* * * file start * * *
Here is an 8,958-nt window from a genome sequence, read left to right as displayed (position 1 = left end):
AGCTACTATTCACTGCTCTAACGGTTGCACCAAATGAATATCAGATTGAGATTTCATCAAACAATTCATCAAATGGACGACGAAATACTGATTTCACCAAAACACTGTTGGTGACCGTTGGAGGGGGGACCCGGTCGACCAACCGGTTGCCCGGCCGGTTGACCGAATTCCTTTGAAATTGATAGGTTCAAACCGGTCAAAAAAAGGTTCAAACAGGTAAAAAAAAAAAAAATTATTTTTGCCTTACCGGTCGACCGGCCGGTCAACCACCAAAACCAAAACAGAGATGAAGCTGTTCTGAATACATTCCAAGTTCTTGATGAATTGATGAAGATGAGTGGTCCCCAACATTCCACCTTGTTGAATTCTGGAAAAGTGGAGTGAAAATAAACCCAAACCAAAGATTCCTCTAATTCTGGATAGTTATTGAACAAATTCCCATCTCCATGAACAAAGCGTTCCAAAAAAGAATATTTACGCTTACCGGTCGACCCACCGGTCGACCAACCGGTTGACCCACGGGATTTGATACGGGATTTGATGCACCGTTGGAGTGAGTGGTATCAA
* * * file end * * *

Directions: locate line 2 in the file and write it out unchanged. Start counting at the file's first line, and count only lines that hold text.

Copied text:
AGCTACTATTCACTGCTCTAACGGTTGCACCAAATGAATATCAGATTGAGATTTCATCAAACAATTCATCAAATGGACGACGAAATACTGATTTCACCAAAACACTGTTGGTGACCGTTGGAGGGGGGACCCGGTCGACCAACCGGTTGCCCGGCCGGTTGACCGAATTCCTTTGAAATTGATAGGTTCAAACCGGTCAAAAAAAGGTTCAAACAGGTAAAAAAAAAAAAAATTATTTTTGCCTTACCGGTCGACCGGCCGGTCAACCACCAAAACCAAAACAGAGATGAAGCTGTTCTGAATACATTCCAAGTTCTTGATGAATTGATGAAGATGAGTGGTCCCCAACATTCCACCTTGTTGAATTCTGGAAAAGTGGAGTGAAAATAAACCCAAACCAAAGATTCCTCTAATTCTGGATAGTTATTGAACAAATTCCCATCTCCATGAACAAAGCGTTCCAAAAAAGAATATTTACGCTTACCGGTCGACCCACCGGTCGACCAACCGGTTGACCCACGGGATTTGATACGGGATTTGATGCACCGTTGGAGTGAGTGGTATCAA